• Educate your program staff. The people on the ground have a lot to teach us. We have to respect their realities and their demands from clients and partners. But we have something to teach them too about donors’ expectations and the giving culture in North America. Even the most talented program staff members know little about fundraising. What seems obvious to us may be bizarre to them. Regular retreats or seminars, either in person or video conferencing, where different teams educate their colleagues about what they do on a daily basis can help. For example, if program staff members understand how private foundations work and why they require reporting on a regular basis, they can be more attuned to reporting requirements when monitoring project implementation. Or, if they know the basics about federations’ overseas giving and partnership regions, they are more likely to send you geographically-appropriate proposals.

It is so easy to misinterpret messages from our overseas colleagues. The tone of an email may be abrupt, they may not respond to all the questions you ask, or you may not receive a response at all.

When we need responses quickly, how can we improve our communication with overseas colleagues?

  • I will be the first one to admit that it is easier for me to write an email than to call. But the simple truth is: if you just pick up the phone and call, you can have your answers faster and with fewer misunderstandings. Alternatively, if your email contains questions about a specific report or proposal, be proactive and follow-up with a phone call to your colleague and go over each question to make sure they understand exactly what you mean.
  • Don’t take it personally. Really, as much as we’d like to be the center of the universe, we often are not. If you don’t receive a response to an email it may be for a whole set of reasons. It’s your job to stay on top of your inquiry and make sure you receive an answer.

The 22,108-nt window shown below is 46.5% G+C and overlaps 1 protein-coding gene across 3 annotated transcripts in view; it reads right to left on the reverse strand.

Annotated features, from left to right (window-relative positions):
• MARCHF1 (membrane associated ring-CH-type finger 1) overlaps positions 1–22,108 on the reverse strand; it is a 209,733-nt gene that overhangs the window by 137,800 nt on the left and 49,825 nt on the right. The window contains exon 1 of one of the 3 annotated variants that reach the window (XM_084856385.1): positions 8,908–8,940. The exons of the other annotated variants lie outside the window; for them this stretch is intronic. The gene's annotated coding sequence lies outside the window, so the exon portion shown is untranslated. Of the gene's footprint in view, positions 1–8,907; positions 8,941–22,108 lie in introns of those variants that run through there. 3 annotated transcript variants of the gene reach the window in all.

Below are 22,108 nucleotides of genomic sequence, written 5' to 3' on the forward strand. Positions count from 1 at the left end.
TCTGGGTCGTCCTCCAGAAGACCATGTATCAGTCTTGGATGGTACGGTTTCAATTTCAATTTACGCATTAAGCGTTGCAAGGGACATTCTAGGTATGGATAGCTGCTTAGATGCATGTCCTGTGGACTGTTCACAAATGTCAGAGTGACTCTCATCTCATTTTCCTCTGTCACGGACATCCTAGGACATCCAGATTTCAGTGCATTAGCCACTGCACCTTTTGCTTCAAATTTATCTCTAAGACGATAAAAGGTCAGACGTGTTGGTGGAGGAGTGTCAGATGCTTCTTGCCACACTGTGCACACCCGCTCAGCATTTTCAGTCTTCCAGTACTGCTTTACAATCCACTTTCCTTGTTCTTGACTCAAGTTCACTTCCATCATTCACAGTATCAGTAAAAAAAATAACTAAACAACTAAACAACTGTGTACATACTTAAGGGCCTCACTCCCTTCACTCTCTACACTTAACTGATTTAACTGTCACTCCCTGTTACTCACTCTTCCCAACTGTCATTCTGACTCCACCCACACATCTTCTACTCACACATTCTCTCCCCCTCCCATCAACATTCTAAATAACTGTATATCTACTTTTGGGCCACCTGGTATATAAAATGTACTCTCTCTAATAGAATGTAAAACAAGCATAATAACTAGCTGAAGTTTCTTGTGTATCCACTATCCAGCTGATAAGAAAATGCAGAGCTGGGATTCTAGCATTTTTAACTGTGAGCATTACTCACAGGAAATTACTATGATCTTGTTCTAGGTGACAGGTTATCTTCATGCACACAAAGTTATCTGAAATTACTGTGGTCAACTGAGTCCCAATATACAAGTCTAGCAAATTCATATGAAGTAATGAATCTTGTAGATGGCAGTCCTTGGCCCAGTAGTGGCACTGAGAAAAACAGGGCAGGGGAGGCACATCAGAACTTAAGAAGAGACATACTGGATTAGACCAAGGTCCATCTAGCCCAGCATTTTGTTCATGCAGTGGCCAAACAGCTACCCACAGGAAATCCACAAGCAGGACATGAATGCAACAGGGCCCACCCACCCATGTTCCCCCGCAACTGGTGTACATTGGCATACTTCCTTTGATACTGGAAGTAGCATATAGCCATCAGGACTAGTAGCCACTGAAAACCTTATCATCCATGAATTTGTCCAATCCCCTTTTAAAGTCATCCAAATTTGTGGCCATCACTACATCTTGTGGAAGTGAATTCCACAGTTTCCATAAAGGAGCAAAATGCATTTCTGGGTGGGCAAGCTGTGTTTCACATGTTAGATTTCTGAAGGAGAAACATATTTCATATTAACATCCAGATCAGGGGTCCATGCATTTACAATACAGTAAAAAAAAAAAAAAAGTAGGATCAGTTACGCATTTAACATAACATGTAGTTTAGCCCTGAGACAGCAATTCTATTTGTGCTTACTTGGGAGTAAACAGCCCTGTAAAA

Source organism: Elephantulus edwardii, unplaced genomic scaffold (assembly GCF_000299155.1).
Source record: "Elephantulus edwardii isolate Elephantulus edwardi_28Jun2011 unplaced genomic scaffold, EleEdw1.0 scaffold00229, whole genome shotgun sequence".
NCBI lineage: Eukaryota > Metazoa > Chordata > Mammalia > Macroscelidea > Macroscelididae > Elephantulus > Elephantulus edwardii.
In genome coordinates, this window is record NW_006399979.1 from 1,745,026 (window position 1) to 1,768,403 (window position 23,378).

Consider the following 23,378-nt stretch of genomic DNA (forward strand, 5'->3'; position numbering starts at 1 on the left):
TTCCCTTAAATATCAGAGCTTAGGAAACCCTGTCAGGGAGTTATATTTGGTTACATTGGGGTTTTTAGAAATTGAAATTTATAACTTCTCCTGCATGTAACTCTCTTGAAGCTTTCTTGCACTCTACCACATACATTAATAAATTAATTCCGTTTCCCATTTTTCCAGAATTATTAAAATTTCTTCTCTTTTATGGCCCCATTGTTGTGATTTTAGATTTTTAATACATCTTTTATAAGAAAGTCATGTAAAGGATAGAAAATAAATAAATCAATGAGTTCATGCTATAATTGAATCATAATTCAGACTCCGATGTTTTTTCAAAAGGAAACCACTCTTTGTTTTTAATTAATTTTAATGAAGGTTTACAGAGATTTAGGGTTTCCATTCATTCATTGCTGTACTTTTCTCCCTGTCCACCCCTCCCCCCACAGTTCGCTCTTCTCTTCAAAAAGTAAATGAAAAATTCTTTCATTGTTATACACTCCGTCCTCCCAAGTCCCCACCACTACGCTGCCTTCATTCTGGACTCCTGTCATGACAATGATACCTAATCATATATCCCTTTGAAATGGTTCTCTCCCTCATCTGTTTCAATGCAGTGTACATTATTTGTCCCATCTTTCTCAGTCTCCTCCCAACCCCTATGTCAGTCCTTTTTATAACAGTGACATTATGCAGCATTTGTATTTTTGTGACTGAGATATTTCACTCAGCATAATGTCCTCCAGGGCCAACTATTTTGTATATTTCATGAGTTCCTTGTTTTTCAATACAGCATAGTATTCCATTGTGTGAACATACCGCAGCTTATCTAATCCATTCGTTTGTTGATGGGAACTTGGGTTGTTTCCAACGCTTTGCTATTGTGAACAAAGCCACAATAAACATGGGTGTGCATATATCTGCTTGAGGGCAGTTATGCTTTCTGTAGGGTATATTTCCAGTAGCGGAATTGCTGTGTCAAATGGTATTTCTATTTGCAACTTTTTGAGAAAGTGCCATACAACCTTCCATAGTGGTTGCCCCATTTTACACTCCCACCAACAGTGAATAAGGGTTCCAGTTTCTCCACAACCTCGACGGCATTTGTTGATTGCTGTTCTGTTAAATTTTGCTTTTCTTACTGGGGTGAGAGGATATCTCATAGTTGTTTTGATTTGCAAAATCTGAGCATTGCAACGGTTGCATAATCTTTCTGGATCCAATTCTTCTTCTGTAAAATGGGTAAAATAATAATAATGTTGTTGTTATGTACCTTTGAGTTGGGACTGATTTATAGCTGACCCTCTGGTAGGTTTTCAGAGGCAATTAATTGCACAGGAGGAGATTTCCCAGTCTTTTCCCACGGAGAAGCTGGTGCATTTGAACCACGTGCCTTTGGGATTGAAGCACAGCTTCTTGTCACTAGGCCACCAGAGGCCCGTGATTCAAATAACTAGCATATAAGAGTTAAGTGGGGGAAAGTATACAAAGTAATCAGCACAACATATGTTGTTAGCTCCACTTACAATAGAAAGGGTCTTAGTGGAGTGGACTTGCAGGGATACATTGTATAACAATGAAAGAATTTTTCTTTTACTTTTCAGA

• Email is just one example of broader cultural differences. Living in the “Smartphone Age” in the U.S., we strive to respond immediately even if it’s a simple “thanks”. Israelis may not respond immediately but instead read and note what you say and get back to you with a well-thought out response only a couple of days later. In other regions responding to an email may take a week in accordance with “snail mail” traditions. Keep in mind those differences, whether you communicate via email, on the phone or in-person.

Finally, remember that perseverance is everything in nonprofit world, especially in global philanthropy. Nothing happens as quickly as we want it to and not the exact way one expects it to and that’s ok. I dare to say that most fundraisers for overseas Jewish philanthropies enter the profession and intend to stay for the long-haul. If we manage to overcome daily obstacles and focus on the big picture, we’ll have something to look back at and be proud of. As one outstanding fundraiser and friend used to say: “no matter what organization you work for, at the end of the day it all goes to the same cause. We all help the Jewish People and the People of Israel.”

Valerie Khaytina often travels to large and small Jewish communities in the U.S. on behalf of World ORT and JFNA’s Speakers Bureau. She always feels inspired by the commitment of the North American Jewish community to help Jews both in Israel and overseas.